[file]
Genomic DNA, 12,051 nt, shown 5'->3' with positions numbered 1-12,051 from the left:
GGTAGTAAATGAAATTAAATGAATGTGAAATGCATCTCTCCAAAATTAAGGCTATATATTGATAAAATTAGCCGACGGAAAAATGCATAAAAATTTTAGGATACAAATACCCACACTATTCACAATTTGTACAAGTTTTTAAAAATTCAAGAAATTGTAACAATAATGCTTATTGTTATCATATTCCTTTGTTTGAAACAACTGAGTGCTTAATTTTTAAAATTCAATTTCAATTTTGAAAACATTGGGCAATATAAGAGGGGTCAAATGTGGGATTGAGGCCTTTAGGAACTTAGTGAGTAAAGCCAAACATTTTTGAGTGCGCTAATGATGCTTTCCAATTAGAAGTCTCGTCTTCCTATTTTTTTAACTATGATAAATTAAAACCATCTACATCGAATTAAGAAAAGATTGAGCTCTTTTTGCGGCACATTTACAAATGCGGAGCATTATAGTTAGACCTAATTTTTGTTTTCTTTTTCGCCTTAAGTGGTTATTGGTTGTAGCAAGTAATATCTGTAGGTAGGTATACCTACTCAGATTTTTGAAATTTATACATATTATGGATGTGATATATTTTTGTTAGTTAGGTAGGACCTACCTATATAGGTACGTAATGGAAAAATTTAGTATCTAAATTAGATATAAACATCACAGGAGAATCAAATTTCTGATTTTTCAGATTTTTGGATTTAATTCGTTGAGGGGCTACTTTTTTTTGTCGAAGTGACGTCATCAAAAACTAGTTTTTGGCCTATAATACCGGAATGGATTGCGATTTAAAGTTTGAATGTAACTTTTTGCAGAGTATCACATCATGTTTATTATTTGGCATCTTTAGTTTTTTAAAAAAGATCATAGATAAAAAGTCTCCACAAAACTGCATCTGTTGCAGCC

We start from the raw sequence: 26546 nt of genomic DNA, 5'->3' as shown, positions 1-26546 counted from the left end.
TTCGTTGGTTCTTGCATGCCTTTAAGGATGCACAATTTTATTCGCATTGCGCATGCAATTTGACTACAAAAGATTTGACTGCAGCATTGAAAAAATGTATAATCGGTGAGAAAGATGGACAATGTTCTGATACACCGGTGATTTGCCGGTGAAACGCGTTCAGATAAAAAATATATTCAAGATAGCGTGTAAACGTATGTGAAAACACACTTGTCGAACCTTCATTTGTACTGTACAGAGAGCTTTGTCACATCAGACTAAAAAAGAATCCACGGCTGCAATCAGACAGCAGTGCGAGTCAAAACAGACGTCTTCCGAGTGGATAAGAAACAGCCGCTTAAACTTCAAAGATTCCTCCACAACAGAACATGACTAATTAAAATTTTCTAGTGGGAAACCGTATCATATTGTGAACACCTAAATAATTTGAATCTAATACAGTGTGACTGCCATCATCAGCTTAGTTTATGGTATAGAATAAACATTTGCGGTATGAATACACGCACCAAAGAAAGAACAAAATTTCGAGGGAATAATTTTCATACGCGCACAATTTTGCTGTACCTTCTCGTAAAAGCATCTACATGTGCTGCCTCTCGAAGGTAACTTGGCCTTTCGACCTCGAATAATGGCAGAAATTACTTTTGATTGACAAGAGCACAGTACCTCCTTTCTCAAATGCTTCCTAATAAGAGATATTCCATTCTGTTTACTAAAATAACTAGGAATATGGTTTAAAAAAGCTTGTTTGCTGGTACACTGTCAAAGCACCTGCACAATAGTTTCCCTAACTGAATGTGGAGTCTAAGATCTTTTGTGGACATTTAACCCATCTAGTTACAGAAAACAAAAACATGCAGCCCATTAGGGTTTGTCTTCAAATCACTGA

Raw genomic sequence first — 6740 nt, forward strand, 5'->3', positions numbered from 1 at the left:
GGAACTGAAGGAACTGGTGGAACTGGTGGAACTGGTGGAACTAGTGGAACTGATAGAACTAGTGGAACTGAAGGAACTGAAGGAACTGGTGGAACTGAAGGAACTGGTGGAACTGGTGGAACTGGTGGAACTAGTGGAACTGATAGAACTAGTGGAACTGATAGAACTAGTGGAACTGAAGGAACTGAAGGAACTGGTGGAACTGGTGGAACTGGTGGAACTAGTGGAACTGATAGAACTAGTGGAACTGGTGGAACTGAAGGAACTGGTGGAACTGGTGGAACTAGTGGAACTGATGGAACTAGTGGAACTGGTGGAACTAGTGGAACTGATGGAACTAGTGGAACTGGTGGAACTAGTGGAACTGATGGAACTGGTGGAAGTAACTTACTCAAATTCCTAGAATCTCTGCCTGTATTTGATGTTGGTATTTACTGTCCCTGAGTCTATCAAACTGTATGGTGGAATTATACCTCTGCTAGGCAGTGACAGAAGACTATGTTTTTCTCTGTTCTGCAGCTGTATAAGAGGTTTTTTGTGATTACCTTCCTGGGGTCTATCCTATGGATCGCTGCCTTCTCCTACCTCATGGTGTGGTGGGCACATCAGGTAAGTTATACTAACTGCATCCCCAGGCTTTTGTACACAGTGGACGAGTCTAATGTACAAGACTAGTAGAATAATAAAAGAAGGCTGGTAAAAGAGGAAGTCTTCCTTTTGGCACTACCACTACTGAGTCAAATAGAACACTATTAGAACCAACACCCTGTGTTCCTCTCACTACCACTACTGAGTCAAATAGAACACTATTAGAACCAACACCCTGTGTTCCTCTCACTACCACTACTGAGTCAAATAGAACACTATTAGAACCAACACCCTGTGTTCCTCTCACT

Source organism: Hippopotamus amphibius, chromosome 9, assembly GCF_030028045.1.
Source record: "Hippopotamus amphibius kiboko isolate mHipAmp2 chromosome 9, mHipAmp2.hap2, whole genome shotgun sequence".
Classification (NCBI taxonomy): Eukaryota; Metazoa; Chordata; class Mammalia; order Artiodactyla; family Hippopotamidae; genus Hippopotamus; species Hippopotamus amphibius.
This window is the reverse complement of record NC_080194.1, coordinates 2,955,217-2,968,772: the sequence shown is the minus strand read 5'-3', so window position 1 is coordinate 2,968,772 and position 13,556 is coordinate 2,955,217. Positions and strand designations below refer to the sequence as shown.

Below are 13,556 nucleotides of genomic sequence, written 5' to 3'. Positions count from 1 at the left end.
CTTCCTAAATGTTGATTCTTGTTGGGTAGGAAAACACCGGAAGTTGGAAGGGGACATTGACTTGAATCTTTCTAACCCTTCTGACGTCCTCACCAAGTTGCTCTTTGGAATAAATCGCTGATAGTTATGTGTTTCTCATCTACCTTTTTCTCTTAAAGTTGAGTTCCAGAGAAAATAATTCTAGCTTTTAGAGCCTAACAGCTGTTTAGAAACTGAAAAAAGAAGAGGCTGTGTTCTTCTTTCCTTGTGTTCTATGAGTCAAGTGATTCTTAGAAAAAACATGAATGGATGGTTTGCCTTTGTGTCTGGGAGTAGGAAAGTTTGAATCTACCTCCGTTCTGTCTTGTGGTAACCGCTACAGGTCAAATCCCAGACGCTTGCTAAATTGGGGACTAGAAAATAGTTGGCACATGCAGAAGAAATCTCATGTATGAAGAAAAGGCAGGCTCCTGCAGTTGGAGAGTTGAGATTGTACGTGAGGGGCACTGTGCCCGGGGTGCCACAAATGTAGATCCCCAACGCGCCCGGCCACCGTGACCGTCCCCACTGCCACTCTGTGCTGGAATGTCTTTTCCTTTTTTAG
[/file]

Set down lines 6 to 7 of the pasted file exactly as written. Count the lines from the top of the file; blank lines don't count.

GGAACTGAAGGAACTGGTGGAACTGGTGGAACTGGTGGAACTAGTGGAACTGATAGAACTAGTGGAACTGAAGGAACTGAAGGAACTGGTGGAACTGAAGGAACTGGTGGAACTGGTGGAACTGGTGGAACTAGTGGAACTGATAGAACTAGTGGAACTGATAGAACTAGTGGAACTGAAGGAACTGAAGGAACTGGTGGAACTGGTGGAACTGGTGGAACTAGTGGAACTGATAGAACTAGTGGAACTGGTGGAACTGAAGGAACTGGTGGAACTGGTGGAACTAGTGGAACTGATGGAACTAGTGGAACTGGTGGAACTAGTGGAACTGATGGAACTAGTGGAACTGGTGGAACTAGTGGAACTGATGGAACTGGTGGAAGTAACTTACTCAAATTCCTAGAATCTCTGCCTGTATTTGATGTTGGTATTTACTGTCCCTGAGTCTATCAAACTGTATGGTGGAATTATACCTCTGCTAGGCAGTGACAGAAGACTATGTTTTTCTCTGTTCTGCAGCTGTATAAGAGGTTTTTTGTGATTACCTTCCTGGGGTCTATCCTATGGATCGCTGCCTTCTCCTACCTCATGGTGTGGTGGGCACATCAGGTAAGTTATACTAACTGCATCCCCAGGCTTTTGTACACAGTGGACGAGTCTAATGTACAAGACTAGTAGAATAATAAAAGAAGGCTGGTAAAAGAGGAAGTCTTCCTTTTGGCACTACCACTACTGAGTCAAATAGAACACTATTAGAACCAACACCCTGTGTTCCTCTCACTACCACTACTGAGTCAAATAGAACACTATTAGAACCAACACCCTGTGTTCCTCTCACTACCACTACTGAGTCAAATAGAACACTATTAGAACCAACACCCTGTGTTCCTCTCACT

Source organism: Hippopotamus amphibius, chromosome 9, assembly GCF_030028045.1.